Minimum prices also cut several ways. Though on paper they cover a range of commodities, in reality the government is able to act as a buyer of last resort for only a handful of crops—mainly rice, wheat, cotton and sugarcane—and only in select locations. Its stockpiles are already too big and it lacks the administrative capacity to do more. Balasaheb Chouhan, a smallholder in Puntamba, says the paperwork for selling to the state is fiendish, and then typically there are week-long queues of farmers waiting to unload their goods, followed by weeks more of waiting to be paid. Most farmers prefer to sell for less to a private trader, but get paid promptly.
Price supports also encourage the cultivation of the few crops that the state really does buy. Rice, wheat and sugarcane are thirsty, a serious matter in a country with precarious supplies of water. The water table in Punjab, a state that soaks up an inordinate share of price-support subsidies, has been dropping by about a metre a year. There is also the uncomfortable fact that while the government has concocted elaborate formulas to come up with largely notional support prices, recent research sponsored by the OECD, a club mainly of rich countries, shows that for the past two decades even those prices have nearly always been lower than international ones.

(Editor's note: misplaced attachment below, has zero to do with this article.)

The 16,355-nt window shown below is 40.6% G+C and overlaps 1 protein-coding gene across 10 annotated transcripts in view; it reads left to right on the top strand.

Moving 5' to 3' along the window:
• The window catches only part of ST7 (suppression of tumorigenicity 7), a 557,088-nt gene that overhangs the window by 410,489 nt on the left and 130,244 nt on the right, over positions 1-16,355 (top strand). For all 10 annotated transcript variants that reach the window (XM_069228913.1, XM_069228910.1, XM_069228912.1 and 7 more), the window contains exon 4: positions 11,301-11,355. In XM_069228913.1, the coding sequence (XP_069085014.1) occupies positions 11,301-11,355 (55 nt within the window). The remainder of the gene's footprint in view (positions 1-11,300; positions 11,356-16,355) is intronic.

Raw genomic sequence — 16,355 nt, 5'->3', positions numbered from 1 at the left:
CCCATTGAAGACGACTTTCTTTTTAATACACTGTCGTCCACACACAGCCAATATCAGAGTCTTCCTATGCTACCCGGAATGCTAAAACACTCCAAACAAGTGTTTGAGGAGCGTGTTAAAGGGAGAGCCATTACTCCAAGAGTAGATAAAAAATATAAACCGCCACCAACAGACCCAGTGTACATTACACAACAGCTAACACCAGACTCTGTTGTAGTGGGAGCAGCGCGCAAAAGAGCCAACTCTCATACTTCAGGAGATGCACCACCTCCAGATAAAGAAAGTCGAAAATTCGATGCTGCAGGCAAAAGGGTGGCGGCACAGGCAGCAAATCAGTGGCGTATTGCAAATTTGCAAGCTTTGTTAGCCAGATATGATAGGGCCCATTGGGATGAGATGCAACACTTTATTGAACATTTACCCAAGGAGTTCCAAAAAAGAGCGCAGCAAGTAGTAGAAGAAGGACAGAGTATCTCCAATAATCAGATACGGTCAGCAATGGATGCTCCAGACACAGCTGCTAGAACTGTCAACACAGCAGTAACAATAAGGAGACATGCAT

In other words, even as the Indian government lavishes subsidies on farmers, it has also suppressed their earnings by hampering exports, through outright bans for some crops, as well as a failure to invest in the needed infrastructure and administrative caprice. Shifting rules on cows, for instance, have taken a big bite out of beef exports. Applying the same formula used to calculate state support to farmers in 22 OECD countries, the researchers found that, although India spends around $30bn a year on direct aid to agriculture, it also deprives farmers of $40bn, given the difference between international and domestic prices for the same crops. OECD governments spent the equivalent of 18% of farm income to support producers, on average. India, in effect, confiscated 6%. And whereas OECD countries charged consumers roughly 8% of farm income by artificially raising food prices, India instead paid consumers the equivalent of 25% of farm incomes, not only by depressing crop prices but by distributing lots of subsidised food.
Not all that governments have done hurts farmers. Mr Modi’s has boosted investment in rural roads and electricity, which will help preserve more goods and get them to market. It has also pushed Aadhaar, a national identity scheme which should make it easier to target state benefits better. Some state governments have also responded to farmers’ needs more responsibly. Telangana, for instance, has introduced direct cash payments to landholders, a project that could lead to the phasing out of less efficient subsidies.
To make this work, however, the state had first to update and digitise its land register, a feat that remains a far-off prospect in much of India. Shoddy records are one reason why Indian farmers have largely not, as in other countries, simply sold up or rented out and moved to cities: they cannot prove title to their land. Because of the poverty of state education, they are also largely unqualified to do other jobs, and because of the government’s failure to promote other industries, there are few other jobs available anyway. “No one cares about us farmers,” says Raju Patil, who farms 4.5 acres in the state of Maharashtra. “Whatever we reach for, we get shit.”